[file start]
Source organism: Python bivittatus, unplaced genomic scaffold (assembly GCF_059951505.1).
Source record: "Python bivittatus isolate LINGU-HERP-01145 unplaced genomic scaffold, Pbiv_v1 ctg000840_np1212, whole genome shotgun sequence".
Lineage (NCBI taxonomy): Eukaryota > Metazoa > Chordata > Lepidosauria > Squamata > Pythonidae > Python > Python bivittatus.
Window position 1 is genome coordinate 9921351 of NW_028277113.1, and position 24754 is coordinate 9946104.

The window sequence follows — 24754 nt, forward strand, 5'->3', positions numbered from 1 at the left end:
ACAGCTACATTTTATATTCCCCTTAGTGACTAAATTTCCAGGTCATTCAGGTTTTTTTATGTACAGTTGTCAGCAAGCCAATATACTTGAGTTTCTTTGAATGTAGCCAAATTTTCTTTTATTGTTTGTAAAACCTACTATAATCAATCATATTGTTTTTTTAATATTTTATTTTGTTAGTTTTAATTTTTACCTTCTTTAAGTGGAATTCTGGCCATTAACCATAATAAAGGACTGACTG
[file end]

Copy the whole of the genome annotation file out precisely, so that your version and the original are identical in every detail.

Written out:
Source organism: Python bivittatus, unplaced genomic scaffold (assembly GCF_059951505.1).
Source record: "Python bivittatus isolate LINGU-HERP-01145 unplaced genomic scaffold, Pbiv_v1 ctg000840_np1212, whole genome shotgun sequence".
Lineage (NCBI taxonomy): Eukaryota > Metazoa > Chordata > Lepidosauria > Squamata > Pythonidae > Python > Python bivittatus.
Window position 1 is genome coordinate 9921351 of NW_028277113.1, and position 24754 is coordinate 9946104.

The window sequence follows — 24754 nt, forward strand, 5'->3', positions numbered from 1 at the left end:
ACAGCTACATTTTATATTCCCCTTAGTGACTAAATTTCCAGGTCATTCAGGTTTTTTTATGTACAGTTGTCAGCAAGCCAATATACTTGAGTTTCTTTGAATGTAGCCAAATTTTCTTTTATTGTTTGTAAAACCTACTATAATCAATCATATTGTTTTTTTAATATTTTATTTTGTTAGTTTTAATTTTTACCTTCTTTAAGTGGAATTCTGGCCATTAACCATAATAAAGGACTGACTG